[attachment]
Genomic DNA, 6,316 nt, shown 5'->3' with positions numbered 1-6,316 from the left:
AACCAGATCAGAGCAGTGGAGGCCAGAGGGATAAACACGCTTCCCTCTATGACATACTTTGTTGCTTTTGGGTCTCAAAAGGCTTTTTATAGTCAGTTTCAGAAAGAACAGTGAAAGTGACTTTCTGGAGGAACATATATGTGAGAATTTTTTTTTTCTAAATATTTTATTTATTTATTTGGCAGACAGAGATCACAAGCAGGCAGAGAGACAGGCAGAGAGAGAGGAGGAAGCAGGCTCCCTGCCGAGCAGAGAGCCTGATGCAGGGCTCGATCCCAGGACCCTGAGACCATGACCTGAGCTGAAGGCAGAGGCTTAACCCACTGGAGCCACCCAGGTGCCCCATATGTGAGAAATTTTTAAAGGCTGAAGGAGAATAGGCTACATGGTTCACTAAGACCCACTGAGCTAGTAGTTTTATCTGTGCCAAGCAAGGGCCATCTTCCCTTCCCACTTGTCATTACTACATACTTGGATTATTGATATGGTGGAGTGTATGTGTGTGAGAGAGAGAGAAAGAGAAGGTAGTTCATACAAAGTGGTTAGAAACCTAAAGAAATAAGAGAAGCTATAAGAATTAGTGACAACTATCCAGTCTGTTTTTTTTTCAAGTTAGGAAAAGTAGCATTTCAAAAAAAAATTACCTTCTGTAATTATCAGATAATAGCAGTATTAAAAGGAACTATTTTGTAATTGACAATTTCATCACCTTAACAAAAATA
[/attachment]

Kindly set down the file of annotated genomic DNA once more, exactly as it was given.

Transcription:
Genomic DNA, 6,316 nt, shown 5'->3' with positions numbered 1-6,316 from the left:
AACCAGATCAGAGCAGTGGAGGCCAGAGGGATAAACACGCTTCCCTCTATGACATACTTTGTTGCTTTTGGGTCTCAAAAGGCTTTTTATAGTCAGTTTCAGAAAGAACAGTGAAAGTGACTTTCTGGAGGAACATATATGTGAGAATTTTTTTTTTCTAAATATTTTATTTATTTATTTGGCAGACAGAGATCACAAGCAGGCAGAGAGACAGGCAGAGAGAGAGGAGGAAGCAGGCTCCCTGCCGAGCAGAGAGCCTGATGCAGGGCTCGATCCCAGGACCCTGAGACCATGACCTGAGCTGAAGGCAGAGGCTTAACCCACTGGAGCCACCCAGGTGCCCCATATGTGAGAAATTTTTAAAGGCTGAAGGAGAATAGGCTACATGGTTCACTAAGACCCACTGAGCTAGTAGTTTTATCTGTGCCAAGCAAGGGCCATCTTCCCTTCCCACTTGTCATTACTACATACTTGGATTATTGATATGGTGGAGTGTATGTGTGTGAGAGAGAGAGAAAGAGAAGGTAGTTCATACAAAGTGGTTAGAAACCTAAAGAAATAAGAGAAGCTATAAGAATTAGTGACAACTATCCAGTCTGTTTTTTTTTCAAGTTAGGAAAAGTAGCATTTCAAAAAAAAATTACCTTCTGTAATTATCAGATAATAGCAGTATTAAAAGGAACTATTTTGTAATTGACAATTTCATCACCTTAACAAAAATA